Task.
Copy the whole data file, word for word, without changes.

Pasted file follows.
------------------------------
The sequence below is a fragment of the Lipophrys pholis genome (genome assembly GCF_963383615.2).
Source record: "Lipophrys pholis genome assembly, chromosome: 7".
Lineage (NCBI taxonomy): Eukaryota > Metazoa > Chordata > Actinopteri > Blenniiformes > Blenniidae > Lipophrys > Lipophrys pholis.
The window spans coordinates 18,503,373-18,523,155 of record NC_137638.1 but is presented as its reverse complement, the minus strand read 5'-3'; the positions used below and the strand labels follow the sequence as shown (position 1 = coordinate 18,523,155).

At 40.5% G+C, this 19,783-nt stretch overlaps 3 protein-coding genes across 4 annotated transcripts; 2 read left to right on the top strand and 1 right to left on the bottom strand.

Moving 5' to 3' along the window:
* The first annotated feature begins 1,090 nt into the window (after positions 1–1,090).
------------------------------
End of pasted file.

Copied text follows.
The sequence below is a fragment of the Lipophrys pholis genome (genome assembly GCF_963383615.2).
Source record: "Lipophrys pholis genome assembly, chromosome: 7".
Lineage (NCBI taxonomy): Eukaryota > Metazoa > Chordata > Actinopteri > Blenniiformes > Blenniidae > Lipophrys > Lipophrys pholis.
The window spans coordinates 18,503,373-18,523,155 of record NC_137638.1 but is presented as its reverse complement, the minus strand read 5'-3'; the positions used below and the strand labels follow the sequence as shown (position 1 = coordinate 18,523,155).

At 40.5% G+C, this 19,783-nt stretch overlaps 3 protein-coding genes across 4 annotated transcripts; 2 read left to right on the top strand and 1 right to left on the bottom strand.

Moving 5' to 3' along the window:
* The first annotated feature begins 1,090 nt into the window (after positions 1–1,090).